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A Bridge Too Far


Udon ThaniThe journey from our village home to the city of Udon Thani is 65 kilometres, just over one hours drive and I know every bump and turn along the way. I’ll admit that travelling in a car as a passenger sends me to sleep and it’s the potholes and craters that wake me at different stages of the route. It’s rare I stay awake the whole journey but myself and Wonderful Wi have made the trip that many times I think I could walk the roads blindfold.

These days my eyesight is not too good and I should wear glasses all the time but me being me I put them on as and when required. In the car they are nearly always in the glove compartment as I much prefer to wear shades.

Udon Thani kilometre markerLast month we were travelling to Udon Thani and having negotiated 45 kilometres of country road we turned on to the Nong Khai to Udon Thani highway. The road is straight, a good standard and leads you into the city. This particular day was on my recent holiday to Thailand and was the first occasion we had travelled into Udon.

As I looked ahead of me I saw something strange spanning the road, a thatched bridge with a railed walkway running across it. Where the bloody hell had that come from, it wasn’t there before. Udon Thani has its strange sky high kilometre marker (left photo), perhaps the same architect had been on the lao khao in his office once again.

Udon ThaniAs we got nearer to the bridge things started to look a little clearer and I thought about putting on my glasses to settle the issue once and for all. Was it a bridge or not, yeah it’s a bridge but a monstrosity at that. I looked again, squinted more like. I took off my sunglasses and with my nose squashed against the windscreen thought to myself…the walkway looks a little low, we won’t get under that. I had visions of an architect’s office full of 100 Pipers, Sangsom and lao khao…Wilai didn’t seem disturbed.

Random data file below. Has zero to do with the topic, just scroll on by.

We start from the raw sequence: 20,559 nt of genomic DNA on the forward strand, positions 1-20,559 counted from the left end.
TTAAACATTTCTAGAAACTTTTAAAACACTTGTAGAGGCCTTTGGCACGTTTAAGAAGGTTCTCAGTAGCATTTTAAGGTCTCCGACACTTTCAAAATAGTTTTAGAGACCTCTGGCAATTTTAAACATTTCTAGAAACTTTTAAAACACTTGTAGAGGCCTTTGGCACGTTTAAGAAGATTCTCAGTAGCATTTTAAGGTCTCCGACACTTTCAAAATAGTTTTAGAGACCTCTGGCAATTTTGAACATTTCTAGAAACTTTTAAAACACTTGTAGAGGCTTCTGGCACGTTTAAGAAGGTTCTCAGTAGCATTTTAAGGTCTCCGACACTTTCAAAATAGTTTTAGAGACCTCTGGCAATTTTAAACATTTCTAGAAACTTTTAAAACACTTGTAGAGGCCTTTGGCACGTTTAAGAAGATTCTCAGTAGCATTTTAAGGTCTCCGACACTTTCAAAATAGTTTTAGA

I reached inside the glove compartment, took out my glasses and put them on. I needed a clearer view of this thing. It was definitely a bridge and we would probably get under but something didn’t look quite right. I asked Wi to close the gap a little on the truck in front of us, I wanted a photo. Foot down the young one obliged.

Good eyesight even if it is through eyeglasses really is a wonderful thing.

Udon Thani

© 2009 – 2011, Martyn. All rights reserved.

9 thoughts on “A Bridge Too Far

  1. Martyn, I think I hit the nail on the head when I said “imagination”, and you really had it streched this time, still you made me take a second look to see what you were looking at and finally ,I too saw a bridge. I ask my son one time “Rich why don’t you wear your glasses all the time ?” his reply was (which is just like yours) ” Oh I only wear them when I want to see”.Great post and glad to see you are back at work and writing funny stuff to pass the time till you are here in the LOS again. and don’t worry , besides missing Wili you haven’t missed to much , IT’S BEEN RAINING CATS AND DOG EVERY DAY FOR A WEEK . take care.
    Malcolm
    .-= malcolm´s last blog ..REMODELING IS FUN( SOMETIMES) =-.

  2. Great read Martyn. As someone else that is visually challenged I know exactly where you are coming from. The second picture of the truck really makes it look like a huge thatched bridge is spanning the road and if I didn’t have my glasses on that would have freaked me out for sure.

    It looks like it was a particularly nasty day that coupled with it’s size and wind grabbing abilities I’m surprised it stayed on the truck.

    It never ceases to amaze me the manner of things you can see being transported by truck or motorcycle in Thailand without problems. It never seems to phase the police though as it’s just another day in Thailand.
    .-= Talen´s last blog ..Bangkok’s Hidden Treasure, Pak Klong Talat =-.